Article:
The new PM was elected 100 years after women in Sweden got the vote
Sweden has officially got its first female prime minister.
On Wednesay morning, parliament approved Magdalena Andersson as the country’s first woman leader after she recently became the head of the ruling Social Democratic party.
Andersson was formerly the finance minister.
The appointment is a notable milestone for Sweden, long viewed as one of Europe’s most progressive countries when it comes to gender relations, but which was yet to have a woman in the top political post.
In a speech to parliament, Amineh Kakabaveh, an independent lawmaker who supported Andersson, noted that Sweden is currently celebrating the 100th anniversary of a decision to introduce universal and equal suffrage in the Scandinavian country.
“If women are only allowed to vote but are never elected to the highest office, democracy is not complete,” Kakabaveh said.
“There is something symbolic in this decision,” she added.
Andersson likely will form a two-party, minority government with her own party and the Greens.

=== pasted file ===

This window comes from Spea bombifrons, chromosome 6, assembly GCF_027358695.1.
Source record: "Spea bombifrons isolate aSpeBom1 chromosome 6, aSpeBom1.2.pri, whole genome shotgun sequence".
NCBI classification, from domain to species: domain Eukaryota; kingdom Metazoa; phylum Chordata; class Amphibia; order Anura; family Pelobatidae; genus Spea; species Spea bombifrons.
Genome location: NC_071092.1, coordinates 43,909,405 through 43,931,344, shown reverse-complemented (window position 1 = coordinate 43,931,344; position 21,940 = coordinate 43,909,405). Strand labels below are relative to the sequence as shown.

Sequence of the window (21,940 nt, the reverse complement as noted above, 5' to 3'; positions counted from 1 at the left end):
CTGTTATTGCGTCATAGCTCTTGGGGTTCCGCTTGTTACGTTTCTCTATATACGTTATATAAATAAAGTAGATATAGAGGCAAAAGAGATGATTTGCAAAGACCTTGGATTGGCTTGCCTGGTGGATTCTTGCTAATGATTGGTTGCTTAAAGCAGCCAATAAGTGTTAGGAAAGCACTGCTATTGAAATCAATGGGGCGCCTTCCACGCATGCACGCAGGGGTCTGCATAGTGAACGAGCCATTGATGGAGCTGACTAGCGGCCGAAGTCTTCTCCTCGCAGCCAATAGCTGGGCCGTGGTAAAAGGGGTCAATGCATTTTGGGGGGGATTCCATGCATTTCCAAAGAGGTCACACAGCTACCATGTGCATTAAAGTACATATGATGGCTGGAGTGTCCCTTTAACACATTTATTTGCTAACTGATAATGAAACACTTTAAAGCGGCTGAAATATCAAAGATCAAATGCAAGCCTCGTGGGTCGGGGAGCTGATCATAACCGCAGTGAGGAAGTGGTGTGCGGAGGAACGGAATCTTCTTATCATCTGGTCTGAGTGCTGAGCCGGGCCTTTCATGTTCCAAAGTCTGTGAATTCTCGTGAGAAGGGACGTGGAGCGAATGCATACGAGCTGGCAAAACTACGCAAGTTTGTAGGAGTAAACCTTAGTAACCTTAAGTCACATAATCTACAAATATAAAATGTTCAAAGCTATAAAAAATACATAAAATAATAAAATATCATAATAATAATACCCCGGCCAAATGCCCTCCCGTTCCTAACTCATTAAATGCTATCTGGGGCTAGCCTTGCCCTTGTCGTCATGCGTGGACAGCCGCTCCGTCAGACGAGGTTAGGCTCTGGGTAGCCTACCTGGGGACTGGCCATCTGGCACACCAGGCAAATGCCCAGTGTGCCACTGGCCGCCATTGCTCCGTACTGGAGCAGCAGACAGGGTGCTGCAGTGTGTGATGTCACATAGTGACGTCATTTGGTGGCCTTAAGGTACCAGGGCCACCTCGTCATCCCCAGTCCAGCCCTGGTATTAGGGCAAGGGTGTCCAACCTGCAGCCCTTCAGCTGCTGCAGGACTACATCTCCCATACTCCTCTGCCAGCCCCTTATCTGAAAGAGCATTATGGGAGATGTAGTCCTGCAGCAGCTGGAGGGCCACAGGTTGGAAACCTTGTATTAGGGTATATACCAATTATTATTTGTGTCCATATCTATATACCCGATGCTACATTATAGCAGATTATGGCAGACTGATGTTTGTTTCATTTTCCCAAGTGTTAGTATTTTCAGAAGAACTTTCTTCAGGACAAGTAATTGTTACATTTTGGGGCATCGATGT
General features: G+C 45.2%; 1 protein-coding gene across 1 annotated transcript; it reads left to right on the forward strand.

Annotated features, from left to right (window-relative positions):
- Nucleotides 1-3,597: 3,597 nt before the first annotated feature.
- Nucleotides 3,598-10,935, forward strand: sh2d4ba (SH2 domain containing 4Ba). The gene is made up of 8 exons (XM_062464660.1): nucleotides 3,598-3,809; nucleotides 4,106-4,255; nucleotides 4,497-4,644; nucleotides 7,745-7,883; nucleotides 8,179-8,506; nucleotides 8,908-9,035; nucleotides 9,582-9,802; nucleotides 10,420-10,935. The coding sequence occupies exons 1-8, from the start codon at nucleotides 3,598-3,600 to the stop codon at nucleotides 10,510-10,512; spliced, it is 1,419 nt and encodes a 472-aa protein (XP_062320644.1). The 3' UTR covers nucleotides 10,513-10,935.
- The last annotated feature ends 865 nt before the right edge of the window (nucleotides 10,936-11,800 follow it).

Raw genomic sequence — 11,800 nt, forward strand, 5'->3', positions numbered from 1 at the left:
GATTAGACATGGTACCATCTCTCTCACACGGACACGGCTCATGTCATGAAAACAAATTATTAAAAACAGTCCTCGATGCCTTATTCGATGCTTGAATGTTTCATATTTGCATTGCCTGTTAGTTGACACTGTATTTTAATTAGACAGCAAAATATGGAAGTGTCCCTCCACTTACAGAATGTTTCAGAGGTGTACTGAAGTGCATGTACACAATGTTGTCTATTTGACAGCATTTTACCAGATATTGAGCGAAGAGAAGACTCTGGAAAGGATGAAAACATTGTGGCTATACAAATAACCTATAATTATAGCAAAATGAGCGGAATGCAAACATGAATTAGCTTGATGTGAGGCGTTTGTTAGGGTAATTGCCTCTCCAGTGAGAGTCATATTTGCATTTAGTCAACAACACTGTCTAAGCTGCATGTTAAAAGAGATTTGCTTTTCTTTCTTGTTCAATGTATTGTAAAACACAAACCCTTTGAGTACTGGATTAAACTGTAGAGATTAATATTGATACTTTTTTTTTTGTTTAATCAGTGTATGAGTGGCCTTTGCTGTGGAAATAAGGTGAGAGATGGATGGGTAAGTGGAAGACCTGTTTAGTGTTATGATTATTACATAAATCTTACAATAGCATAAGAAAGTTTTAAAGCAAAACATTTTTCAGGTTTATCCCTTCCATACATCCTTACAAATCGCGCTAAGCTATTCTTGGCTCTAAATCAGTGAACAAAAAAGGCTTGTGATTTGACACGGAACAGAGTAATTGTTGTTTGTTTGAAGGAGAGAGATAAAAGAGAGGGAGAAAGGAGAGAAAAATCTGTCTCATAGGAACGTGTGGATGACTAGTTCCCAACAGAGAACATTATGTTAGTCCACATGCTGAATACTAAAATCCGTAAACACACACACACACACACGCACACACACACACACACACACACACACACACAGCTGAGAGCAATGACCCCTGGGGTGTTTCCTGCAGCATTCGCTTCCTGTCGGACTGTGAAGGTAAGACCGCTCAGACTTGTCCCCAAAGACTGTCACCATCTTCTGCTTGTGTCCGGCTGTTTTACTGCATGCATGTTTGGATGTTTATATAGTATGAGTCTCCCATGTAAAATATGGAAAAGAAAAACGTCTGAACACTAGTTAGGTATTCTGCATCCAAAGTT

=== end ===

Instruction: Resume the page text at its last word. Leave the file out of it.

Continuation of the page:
The 54-year-old sought to secure the backing of two smaller parties that supported Sweden’s previous centre-left, minority government — the Left Party and the Centre Party.
However, both abstained from voting against Andersson.
Despite it being her first day in charge, she faced the threat of calls for an immediate resignation.
However, the new prime minister said she was prepared to lead the country even if parliament rejects the government’s budget later in the day in favour of an opposition bill.
“I am of the opinion that it (the opposition budget) as a whole is something I can live with,” Andersson told reporters at a news conference.